Country music artist Dierks Bentley is a beer-and-cornhole kind of guy. Sure, his latest effort, “Feel That Fire,” already boasts two No. 1 singles (the title track and “Sideways”), but the Arizona native and Nashville resident is just an easygoing picker and singer who finds pleasure in life’s simple things.
It’s for that reason that amongst all of the Music City egos and Nash Vegas glitz he’s somewhat of an anomaly. He’s created a growing and loyal fan base that loves his often-rocking style, which has elicited attention from outside the country music world.
This summer, the multi-platinum artist Bentley, known for radio hits "What Was I Thinkin'," "Come a Little Closer," "Settle for a Slowdown" and more, is hitting the road as opener for the red-hot Brad Paisley on a summer tour that includes a show tonight at Blossom Music Center. The News-Herald talked with Bentley about the tour, his unique style and why he, well, um, bribes fans with beer to get them into their seats early to see his show.
Let's start by discussing your rocking country music style, which has seemingly accomplished the impossible by attracting fans across different genres.
Dierks Bentley: We have a lot of friends in the Texas and Oklahoma country scene and the bluegrass country scene. And for the past couple of years I've had a chance to play both Bonnaroo and Lollapalooza (music festivals). So I've been able to ease in and out of different places, which to me is wonderful not to be pigeonholed in one spot. The core of it all is the love of country music. It's a cool thing to me to be a member of the Grand Ole Opry but also to get to play Bonnaroo and Lollapalooza. That's a fun tightrope to be able to walk.
Regarding your current tour, how did the pairing with Paisley come about?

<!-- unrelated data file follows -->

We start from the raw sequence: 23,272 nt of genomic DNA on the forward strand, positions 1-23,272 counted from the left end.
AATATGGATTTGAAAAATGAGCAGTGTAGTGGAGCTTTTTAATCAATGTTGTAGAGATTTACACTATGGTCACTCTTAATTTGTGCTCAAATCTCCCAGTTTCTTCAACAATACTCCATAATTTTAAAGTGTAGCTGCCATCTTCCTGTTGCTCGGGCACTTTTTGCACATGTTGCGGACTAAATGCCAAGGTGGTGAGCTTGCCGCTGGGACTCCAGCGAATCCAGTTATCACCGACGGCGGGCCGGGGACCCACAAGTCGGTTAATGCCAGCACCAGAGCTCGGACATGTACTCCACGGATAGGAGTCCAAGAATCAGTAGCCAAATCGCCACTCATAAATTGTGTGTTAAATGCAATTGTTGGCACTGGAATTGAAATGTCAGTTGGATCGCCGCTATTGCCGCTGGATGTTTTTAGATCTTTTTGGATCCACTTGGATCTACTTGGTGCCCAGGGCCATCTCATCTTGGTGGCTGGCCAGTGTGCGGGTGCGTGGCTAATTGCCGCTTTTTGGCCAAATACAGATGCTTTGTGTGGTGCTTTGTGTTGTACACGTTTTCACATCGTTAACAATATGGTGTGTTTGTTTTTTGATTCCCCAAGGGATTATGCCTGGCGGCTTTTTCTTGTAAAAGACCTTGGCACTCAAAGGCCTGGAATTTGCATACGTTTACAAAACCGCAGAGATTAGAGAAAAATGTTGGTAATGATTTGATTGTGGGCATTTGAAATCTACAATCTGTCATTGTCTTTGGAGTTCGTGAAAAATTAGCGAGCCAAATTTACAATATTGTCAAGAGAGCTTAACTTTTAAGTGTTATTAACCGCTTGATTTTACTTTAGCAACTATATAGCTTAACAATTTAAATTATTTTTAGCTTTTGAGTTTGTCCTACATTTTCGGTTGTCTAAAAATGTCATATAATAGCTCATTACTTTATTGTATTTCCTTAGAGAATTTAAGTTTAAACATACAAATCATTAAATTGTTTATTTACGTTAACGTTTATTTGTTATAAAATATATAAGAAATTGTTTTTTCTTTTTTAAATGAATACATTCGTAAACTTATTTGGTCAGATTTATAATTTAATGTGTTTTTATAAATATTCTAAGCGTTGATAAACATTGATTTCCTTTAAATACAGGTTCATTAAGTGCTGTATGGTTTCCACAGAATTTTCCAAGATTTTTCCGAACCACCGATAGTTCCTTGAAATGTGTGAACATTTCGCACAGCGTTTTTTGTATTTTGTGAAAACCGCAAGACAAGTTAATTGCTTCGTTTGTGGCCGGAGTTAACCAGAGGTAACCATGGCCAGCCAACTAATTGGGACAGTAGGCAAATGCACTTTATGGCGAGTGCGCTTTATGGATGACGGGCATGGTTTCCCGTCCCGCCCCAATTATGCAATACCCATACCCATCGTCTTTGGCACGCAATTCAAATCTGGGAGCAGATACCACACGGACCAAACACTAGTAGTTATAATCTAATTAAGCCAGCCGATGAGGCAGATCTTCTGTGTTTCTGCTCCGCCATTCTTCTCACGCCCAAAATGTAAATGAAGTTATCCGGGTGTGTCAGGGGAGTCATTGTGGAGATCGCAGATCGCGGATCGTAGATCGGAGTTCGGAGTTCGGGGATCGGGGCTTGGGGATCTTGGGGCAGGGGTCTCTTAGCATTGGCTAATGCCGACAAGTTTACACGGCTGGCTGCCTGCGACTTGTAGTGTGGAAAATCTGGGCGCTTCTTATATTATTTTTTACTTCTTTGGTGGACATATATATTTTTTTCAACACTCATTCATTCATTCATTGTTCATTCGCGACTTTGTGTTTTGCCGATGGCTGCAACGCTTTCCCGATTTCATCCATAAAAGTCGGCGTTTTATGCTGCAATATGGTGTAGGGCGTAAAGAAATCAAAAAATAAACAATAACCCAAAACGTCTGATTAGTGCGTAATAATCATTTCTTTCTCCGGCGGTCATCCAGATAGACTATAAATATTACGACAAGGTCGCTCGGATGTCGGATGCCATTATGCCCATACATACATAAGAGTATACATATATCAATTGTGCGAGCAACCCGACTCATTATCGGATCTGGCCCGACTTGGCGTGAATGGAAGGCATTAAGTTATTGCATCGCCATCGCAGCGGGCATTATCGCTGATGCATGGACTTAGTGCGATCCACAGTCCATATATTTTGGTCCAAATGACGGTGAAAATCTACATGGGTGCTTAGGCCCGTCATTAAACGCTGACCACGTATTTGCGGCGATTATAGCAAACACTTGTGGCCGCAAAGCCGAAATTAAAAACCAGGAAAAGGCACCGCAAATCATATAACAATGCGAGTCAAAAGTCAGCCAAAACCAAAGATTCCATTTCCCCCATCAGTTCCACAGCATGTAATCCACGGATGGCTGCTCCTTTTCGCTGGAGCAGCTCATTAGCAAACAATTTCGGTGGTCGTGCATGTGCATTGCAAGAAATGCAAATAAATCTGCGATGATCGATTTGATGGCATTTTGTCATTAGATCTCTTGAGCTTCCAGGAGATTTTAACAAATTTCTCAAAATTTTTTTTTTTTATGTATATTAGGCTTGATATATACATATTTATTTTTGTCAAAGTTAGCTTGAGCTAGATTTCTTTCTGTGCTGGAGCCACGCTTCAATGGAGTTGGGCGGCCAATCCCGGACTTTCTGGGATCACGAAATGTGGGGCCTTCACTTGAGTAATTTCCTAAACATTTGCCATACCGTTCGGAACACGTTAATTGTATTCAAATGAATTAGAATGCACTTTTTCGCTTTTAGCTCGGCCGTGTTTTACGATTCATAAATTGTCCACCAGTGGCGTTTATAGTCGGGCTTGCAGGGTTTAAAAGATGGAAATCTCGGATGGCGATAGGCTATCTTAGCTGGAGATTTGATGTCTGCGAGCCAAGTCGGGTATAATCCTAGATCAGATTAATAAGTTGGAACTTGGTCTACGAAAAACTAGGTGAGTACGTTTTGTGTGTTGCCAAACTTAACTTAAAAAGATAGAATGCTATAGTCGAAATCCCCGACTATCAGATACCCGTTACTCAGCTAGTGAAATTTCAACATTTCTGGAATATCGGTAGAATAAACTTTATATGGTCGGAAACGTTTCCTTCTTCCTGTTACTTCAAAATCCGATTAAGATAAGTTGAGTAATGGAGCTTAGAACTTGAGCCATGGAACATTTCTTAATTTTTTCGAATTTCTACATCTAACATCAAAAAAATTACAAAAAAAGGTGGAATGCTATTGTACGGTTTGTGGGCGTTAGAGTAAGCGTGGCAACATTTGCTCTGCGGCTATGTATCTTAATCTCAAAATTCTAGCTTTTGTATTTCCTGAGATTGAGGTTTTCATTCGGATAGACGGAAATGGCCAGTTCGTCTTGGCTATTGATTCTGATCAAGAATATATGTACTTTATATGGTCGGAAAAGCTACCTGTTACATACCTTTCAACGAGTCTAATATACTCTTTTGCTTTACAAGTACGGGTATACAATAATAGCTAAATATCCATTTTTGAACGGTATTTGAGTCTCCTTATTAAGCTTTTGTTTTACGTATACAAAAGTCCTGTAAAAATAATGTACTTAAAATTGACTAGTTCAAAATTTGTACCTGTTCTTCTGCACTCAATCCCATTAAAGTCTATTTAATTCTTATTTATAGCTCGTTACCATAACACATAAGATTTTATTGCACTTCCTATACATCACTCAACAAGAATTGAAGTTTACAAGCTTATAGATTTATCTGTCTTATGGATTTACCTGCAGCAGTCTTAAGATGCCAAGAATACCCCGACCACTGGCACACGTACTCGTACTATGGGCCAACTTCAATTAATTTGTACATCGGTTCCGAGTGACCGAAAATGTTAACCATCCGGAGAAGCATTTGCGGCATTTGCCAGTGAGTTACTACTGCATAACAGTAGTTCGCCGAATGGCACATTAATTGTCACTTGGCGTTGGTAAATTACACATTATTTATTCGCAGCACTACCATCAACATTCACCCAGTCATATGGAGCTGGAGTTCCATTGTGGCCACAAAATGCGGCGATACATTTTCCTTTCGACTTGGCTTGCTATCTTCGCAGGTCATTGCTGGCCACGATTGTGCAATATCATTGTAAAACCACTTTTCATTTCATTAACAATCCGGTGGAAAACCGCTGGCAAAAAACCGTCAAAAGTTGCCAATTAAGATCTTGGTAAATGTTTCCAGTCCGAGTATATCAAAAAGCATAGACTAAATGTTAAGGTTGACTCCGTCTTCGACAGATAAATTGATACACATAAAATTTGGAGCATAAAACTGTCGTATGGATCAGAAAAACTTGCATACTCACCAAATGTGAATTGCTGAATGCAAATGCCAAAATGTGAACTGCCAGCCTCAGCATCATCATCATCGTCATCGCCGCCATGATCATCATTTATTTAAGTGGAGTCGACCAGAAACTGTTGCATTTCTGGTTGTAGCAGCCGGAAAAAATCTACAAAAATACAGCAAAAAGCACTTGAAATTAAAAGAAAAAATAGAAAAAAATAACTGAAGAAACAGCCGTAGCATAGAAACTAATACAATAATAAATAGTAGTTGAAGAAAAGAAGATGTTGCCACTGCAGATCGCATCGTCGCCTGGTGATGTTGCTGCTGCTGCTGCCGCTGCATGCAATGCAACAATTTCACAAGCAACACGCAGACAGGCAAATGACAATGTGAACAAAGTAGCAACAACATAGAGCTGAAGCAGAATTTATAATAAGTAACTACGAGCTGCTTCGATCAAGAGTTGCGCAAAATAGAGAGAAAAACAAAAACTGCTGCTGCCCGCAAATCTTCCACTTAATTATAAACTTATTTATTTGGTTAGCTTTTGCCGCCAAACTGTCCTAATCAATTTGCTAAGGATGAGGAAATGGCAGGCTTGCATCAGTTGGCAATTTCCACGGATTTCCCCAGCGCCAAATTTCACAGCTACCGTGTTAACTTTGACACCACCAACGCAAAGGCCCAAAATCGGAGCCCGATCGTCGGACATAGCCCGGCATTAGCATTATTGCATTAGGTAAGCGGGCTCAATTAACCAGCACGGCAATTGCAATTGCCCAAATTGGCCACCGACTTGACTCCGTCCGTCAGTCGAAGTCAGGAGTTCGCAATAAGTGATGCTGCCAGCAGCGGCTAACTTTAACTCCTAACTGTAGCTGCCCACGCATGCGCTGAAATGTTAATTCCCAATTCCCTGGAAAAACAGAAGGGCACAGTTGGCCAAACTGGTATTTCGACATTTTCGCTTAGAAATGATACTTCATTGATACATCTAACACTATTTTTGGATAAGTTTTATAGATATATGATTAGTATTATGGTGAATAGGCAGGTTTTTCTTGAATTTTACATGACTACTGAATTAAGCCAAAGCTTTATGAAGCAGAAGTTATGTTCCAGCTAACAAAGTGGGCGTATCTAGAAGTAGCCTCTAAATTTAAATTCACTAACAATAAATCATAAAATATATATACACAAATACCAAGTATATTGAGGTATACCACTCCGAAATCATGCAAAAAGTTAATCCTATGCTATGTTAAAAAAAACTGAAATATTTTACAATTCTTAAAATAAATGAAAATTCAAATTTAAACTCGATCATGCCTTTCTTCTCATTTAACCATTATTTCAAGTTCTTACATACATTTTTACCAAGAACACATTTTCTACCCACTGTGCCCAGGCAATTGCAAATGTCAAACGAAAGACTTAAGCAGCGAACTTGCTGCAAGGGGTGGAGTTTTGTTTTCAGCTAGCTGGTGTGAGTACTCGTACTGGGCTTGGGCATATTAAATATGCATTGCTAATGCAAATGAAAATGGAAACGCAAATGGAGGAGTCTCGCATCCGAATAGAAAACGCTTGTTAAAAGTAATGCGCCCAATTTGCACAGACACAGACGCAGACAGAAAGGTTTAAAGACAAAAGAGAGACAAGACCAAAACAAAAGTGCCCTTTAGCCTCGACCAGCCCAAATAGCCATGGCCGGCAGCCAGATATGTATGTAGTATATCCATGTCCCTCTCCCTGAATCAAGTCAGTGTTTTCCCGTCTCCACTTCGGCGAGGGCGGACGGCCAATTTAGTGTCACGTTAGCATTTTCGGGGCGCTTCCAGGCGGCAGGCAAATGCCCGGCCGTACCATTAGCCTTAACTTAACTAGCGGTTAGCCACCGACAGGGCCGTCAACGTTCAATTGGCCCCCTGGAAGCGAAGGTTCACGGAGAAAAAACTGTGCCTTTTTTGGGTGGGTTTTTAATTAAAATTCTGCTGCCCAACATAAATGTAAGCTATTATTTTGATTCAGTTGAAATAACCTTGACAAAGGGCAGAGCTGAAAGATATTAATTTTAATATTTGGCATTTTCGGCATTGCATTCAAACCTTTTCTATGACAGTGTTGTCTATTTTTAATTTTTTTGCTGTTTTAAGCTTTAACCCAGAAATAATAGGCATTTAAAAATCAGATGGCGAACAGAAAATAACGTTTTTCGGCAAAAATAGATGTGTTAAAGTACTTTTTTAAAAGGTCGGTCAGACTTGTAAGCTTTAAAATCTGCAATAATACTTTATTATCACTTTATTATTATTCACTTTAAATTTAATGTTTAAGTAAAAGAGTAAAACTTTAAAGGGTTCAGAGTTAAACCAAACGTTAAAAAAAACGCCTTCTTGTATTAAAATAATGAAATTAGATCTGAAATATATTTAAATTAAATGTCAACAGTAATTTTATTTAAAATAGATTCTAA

Dierks Bentley: This year Brad called me up and asked if I'd be interested in doing a tour. I've always kind of wanted to go out on the road with him anyway. So looking at the way the economy is going, I just thought it would be a great way to be a part of a great ticket so country fans really get a lot of bang for the buck. Brad's a great songwriter, funny and a great musician. And his show has a lot of production. So it's an amazing show to watch and hear. My band is a small band, only five of us total and we run around stage a lot. It's probably a little bit more rock sensibility when it comes to the energy of our show, but I think it matches pretty well. I figure my job is to go out there every night and be the bartender that jumps up on the bar and makes a toast and gets the place rowdy and rocking for when he comes out ready to go.
So essentially you're playing the role of Tom Cruise in "Cocktail?"
Dierks Bentley: Hey man, "Alabama slammer, the velvet hammer." That's one of my favorite movies of all-time, by the way. "I make drinks so sweet and snappy" ... anyways. It's a great movie. So yeah, that's kind of my job to get out there, break something, get a fight started and get this party started. Plus, we do as much as we can before the show, whether that's trying to get a workout in to sweat out the beer from the night before or taking the Jeep out and hanging out with people tailgating a little bit to pick up on their vibe and energy so we can bring that backstage with us.
Wait, you have your own Jeep on tour?
Dierks Bentley: Yeah we have a trailer behind the bus. I have a 1977 Jeep CJ-7 that I carry with us. That's our way of getting out there and hanging with the fans who are tailgating. It's kind of freaking them out and surprising them for a little bit, but it's fun. Everyone thinks you want to be backstage but it's most fun out there where people are tailgating and playing cornhole. It's fun to get out there and hang out for a little bit and give out some free beer and head back in."
Wait, did you say free beer?
Dierks Bentley: I have a deal with Bud Light. I have more beer than I know what to do with. So I either have to leave it behind at the venue or just give it away to some deserving fans. So it's like, "Hey man, here's some beer come out and see us."
So you're basically bribing fans to get into the venue early enough to catch your set?
Dierks Bentley: (Laughs) I guess in a way it is kind of a bribe. Yeah, you caught me.